Understanding air-to-air heat pump energy consumption
With energy costs so high, air-to-air heat pump efficiency matters
Energy efficiency is at the forefront of many homeowners’ minds, as they think about protecting the planet and reducing their bills. If you're considering installing an air-to-air heat pump (also known as an air conditioner) to heat and cool your home, it’s sensible to have an idea of how much electricity it will use.
What determines the energy consumption of an air-to-air heat pump?
Many factors affect air-to-air heat pump energy usage and cost to run, including:
- How well insulated your home is and how well it retains warmth or stays cool.
- Its position and orientation. If it's sheltered from the sun and wind, it might need less energy for cooling and heating. If it's south-facing, with lots of windows, it may heat up more in summer (requiring more energy) but be warmer in winter (so need less).
- How large the space is. Bigger spaces take more power to heat and cool.
- How many people live in your home and what their needs are. Babies and elderly people may need a warmer house in winter or struggle more with heat in the summer. It also depends on how much time you spend at home, e.g. if you go out to work.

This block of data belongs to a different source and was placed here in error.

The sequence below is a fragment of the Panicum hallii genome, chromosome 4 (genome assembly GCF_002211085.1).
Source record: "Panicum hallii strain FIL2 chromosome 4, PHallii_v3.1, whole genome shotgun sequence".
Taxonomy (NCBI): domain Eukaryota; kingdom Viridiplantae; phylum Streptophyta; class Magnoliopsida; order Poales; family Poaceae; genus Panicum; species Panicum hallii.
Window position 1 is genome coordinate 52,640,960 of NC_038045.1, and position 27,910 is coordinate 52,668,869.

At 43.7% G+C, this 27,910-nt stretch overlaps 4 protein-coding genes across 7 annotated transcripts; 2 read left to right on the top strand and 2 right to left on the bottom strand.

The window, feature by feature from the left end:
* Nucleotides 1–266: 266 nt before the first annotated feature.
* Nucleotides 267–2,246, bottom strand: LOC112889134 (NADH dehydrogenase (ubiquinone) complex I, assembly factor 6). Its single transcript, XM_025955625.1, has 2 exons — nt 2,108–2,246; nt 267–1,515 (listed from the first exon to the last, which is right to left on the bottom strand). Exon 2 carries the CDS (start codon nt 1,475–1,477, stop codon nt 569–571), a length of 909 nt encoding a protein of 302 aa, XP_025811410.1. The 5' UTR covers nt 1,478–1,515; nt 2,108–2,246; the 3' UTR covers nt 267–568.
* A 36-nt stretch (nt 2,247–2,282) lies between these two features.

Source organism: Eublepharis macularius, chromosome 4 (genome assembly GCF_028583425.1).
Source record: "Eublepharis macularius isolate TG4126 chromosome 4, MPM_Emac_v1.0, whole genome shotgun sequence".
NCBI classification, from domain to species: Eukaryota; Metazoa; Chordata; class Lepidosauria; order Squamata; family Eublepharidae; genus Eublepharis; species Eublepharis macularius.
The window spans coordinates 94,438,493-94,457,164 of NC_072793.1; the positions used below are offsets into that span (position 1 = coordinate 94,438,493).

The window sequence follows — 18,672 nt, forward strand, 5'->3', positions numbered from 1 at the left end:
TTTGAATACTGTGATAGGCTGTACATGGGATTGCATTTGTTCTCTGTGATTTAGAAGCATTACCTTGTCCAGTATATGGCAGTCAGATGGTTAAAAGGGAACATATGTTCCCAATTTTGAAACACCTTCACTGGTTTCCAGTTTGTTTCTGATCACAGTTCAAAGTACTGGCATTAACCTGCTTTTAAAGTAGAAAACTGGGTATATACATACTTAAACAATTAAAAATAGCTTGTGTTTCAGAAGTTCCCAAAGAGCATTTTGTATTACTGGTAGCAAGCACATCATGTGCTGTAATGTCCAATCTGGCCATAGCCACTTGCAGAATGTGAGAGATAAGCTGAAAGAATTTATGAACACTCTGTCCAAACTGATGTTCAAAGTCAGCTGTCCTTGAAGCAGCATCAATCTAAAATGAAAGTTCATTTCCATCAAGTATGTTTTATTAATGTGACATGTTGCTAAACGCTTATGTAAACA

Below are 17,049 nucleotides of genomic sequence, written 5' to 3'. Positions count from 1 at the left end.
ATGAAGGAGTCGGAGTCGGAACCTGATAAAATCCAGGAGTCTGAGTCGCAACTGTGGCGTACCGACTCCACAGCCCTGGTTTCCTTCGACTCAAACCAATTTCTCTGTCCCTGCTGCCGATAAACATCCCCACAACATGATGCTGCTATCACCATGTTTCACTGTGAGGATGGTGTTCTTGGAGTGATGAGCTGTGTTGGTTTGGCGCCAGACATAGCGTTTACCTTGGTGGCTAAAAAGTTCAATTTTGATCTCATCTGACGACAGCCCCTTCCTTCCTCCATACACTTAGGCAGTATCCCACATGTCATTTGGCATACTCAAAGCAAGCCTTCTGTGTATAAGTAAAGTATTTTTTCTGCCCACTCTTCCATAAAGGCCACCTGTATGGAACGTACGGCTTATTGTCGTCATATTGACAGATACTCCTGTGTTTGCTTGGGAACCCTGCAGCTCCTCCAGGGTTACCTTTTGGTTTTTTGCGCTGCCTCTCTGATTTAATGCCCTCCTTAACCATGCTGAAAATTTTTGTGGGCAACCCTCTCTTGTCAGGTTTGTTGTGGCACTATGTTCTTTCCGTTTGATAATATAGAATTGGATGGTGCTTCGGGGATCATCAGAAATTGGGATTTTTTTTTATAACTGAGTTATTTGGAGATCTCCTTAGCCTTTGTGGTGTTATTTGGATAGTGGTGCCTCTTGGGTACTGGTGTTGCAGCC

- If you have blinds or curtains that keep the heat in or block out the sun.
- If you have photovoltaic solar panels to provide “free” electricity.
The type, size and capacity of the air-to-air heat pump units also matters. If they're too small, they won't be effective or efficient. They may have to work harder to heat and cool the room, using more energy, at a higher cost, with less benefit in achieving a comfortable temperature. If they're too big, they'll create excess airflows, which could cause a draught. Again, that's inefficient and costly and may feel unpleasant.
How can I learn more about air-to-air heat pump efficiency and power consumption?
All electric and electronic devices sold in the EU have an energy efficiency rating. These range from A+++ (the most efficient) to D (the least), so you can make an informed choice. You can find the energy labels for all Daikin products on our website.
There are also seasonal efficiency ratings for heating and cooling products that all manufacturers of units sold in the EU must use. The Seasonal Energy Efficiency Ratio (SEER) refers to energy efficiency in cooling, and the Seasonal Coefficient of Performance (SCOP) refers to energy efficiency in heating. They measure efficiency in a typical environment and annual energy consumption.
You can estimate the heat pump energy usage yourself: most manufacturers state the annual consumption of their models in kilowatt-hours on their websites or in their brochures. If you know how much your supplier charges per kilowatt-hour, you can calculate roughly how much your bill will be – bearing in mind the variables above.
Find out more about air-to-air heat pump efficiency in the Daikin product range.